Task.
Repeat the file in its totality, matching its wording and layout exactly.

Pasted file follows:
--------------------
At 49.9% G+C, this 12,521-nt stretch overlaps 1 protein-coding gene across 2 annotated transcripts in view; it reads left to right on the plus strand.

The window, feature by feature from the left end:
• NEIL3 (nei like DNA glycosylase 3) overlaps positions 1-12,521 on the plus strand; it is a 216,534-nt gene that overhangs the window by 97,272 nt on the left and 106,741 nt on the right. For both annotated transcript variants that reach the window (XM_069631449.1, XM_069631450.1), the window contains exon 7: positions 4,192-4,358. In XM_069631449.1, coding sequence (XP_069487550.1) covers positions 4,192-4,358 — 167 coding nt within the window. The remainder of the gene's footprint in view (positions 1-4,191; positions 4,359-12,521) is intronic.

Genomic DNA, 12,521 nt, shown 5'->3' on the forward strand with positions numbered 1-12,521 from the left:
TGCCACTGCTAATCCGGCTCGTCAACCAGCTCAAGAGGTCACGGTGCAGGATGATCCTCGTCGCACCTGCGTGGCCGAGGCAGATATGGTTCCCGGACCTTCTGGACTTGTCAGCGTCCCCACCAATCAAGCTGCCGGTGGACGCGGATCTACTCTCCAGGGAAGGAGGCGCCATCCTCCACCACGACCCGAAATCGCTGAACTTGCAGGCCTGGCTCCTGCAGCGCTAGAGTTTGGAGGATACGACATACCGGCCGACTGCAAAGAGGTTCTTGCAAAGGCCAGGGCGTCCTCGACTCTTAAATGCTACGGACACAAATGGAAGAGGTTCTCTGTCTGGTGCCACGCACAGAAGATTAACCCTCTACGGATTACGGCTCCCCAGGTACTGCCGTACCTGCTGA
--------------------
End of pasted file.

At 49.9% G+C, this 12,521-nt stretch overlaps 1 protein-coding gene across 2 annotated transcripts in view; it reads left to right on the plus strand.

The window, feature by feature from the left end:
• NEIL3 (nei like DNA glycosylase 3) overlaps positions 1-12,521 on the plus strand; it is a 216,534-nt gene that overhangs the window by 97,272 nt on the left and 106,741 nt on the right. For both annotated transcript variants that reach the window (XM_069631449.1, XM_069631450.1), the window contains exon 7: positions 4,192-4,358. In XM_069631449.1, coding sequence (XP_069487550.1) covers positions 4,192-4,358 — 167 coding nt within the window. The remainder of the gene's footprint in view (positions 1-4,191; positions 4,359-12,521) is intronic.

Genomic DNA, 12,521 nt, shown 5'->3' on the forward strand with positions numbered 1-12,521 from the left:
TGCCACTGCTAATCCGGCTCGTCAACCAGCTCAAGAGGTCACGGTGCAGGATGATCCTCGTCGCACCTGCGTGGCCGAGGCAGATATGGTTCCCGGACCTTCTGGACTTGTCAGCGTCCCCACCAATCAAGCTGCCGGTGGACGCGGATCTACTCTCCAGGGAAGGAGGCGCCATCCTCCACCACGACCCGAAATCGCTGAACTTGCAGGCCTGGCTCCTGCAGCGCTAGAGTTTGGAGGATACGACATACCGGCCGACTGCAAAGAGGTTCTTGCAAAGGCCAGGGCGTCCTCGACTCTTAAATGCTACGGACACAAATGGAAGAGGTTCTCTGTCTGGTGCCACGCACAGAAGATTAACCCTCTACGGATTACGGCTCCCCAGGTACTGCCGTACCTGCTGA